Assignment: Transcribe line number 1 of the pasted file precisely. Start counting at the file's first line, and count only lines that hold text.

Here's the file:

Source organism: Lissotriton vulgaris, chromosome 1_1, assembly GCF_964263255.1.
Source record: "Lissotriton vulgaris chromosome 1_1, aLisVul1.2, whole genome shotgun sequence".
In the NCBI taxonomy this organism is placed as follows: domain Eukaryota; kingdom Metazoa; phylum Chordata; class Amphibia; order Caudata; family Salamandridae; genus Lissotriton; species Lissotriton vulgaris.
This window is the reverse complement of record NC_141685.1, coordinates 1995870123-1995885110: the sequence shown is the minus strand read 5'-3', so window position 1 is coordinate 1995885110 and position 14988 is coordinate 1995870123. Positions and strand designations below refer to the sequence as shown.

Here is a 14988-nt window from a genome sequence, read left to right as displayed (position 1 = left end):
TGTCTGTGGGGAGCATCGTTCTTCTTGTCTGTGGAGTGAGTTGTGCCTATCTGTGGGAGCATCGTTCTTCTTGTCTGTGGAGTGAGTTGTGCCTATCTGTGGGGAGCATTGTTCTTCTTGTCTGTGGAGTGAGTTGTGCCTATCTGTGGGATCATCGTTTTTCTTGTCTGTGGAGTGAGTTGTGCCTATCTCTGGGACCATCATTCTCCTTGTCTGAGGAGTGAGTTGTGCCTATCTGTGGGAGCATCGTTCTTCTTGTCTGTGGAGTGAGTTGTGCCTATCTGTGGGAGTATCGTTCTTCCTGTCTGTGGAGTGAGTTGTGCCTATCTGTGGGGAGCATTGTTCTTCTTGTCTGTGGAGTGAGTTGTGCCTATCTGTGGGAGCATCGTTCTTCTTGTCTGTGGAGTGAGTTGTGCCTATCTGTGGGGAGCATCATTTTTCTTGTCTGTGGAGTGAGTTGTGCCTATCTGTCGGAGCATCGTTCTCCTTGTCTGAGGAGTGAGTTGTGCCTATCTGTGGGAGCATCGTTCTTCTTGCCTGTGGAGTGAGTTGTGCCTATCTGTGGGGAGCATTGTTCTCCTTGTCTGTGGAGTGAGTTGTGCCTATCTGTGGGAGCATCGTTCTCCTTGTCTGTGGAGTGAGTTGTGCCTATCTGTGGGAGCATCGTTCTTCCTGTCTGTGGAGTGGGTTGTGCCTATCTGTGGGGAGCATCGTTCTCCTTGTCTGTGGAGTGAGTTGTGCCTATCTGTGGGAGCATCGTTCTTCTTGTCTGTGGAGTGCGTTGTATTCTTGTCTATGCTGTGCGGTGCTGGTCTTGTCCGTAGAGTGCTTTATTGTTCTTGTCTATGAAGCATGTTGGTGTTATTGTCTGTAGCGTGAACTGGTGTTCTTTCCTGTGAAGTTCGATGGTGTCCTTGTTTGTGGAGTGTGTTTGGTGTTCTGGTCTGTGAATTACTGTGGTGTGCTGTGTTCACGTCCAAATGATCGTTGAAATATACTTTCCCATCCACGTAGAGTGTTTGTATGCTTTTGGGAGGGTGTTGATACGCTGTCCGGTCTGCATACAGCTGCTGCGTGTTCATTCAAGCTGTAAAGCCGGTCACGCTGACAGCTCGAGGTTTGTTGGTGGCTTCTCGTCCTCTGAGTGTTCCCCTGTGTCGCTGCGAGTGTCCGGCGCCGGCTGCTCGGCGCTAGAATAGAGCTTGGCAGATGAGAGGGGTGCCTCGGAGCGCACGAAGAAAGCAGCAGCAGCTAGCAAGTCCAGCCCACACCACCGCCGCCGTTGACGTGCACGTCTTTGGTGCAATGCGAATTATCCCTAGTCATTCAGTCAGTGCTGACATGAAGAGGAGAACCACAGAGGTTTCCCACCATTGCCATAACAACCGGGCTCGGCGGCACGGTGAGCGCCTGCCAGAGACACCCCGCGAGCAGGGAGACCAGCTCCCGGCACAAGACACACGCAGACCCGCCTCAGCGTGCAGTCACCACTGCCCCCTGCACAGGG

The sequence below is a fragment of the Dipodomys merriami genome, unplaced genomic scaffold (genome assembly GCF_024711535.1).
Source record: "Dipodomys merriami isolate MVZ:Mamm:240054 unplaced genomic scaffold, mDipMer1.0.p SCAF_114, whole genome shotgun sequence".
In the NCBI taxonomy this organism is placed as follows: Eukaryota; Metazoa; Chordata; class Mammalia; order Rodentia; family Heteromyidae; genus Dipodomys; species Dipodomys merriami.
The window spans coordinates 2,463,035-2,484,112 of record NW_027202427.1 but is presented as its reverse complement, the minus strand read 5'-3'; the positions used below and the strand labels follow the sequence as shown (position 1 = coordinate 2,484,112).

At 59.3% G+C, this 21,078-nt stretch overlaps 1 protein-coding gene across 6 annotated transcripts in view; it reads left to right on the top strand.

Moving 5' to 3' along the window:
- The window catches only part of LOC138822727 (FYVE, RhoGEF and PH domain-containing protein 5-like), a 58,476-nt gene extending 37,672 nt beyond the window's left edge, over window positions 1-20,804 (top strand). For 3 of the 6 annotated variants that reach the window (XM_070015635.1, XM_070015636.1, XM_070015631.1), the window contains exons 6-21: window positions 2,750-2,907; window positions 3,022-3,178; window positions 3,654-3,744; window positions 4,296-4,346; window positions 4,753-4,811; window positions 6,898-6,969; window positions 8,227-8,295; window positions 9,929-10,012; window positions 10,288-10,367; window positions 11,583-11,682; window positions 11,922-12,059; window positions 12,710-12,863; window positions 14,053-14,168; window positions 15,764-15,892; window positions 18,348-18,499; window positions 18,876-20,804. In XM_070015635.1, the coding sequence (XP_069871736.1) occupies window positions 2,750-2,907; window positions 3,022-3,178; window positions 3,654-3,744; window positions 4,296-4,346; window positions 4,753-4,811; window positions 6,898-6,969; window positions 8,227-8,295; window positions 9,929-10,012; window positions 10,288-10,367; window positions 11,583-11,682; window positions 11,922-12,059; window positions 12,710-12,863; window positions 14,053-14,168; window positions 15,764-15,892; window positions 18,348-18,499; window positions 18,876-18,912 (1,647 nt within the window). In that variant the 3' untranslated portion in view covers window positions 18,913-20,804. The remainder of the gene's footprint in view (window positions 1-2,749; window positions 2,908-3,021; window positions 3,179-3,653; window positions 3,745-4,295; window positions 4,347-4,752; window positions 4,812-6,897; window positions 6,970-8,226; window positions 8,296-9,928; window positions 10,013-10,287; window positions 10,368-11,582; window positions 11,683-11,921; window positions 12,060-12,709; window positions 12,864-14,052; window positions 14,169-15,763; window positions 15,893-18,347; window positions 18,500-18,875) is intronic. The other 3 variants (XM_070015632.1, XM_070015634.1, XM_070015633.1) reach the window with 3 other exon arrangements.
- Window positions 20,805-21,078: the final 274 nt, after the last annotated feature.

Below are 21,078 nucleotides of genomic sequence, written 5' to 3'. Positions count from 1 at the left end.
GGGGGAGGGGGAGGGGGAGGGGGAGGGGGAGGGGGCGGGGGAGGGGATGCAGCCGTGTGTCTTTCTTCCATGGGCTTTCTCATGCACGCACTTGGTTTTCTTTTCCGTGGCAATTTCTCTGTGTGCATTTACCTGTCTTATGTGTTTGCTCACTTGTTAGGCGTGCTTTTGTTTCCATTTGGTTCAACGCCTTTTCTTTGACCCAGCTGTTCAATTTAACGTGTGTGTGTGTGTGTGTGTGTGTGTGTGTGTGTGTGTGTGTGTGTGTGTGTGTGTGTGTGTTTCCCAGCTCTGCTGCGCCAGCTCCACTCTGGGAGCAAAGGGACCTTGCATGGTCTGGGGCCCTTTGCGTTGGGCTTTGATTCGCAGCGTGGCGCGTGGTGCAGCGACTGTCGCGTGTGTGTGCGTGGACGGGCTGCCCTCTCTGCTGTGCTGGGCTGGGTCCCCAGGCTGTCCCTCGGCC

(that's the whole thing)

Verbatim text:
Source organism: Lissotriton vulgaris, chromosome 1_1, assembly GCF_964263255.1.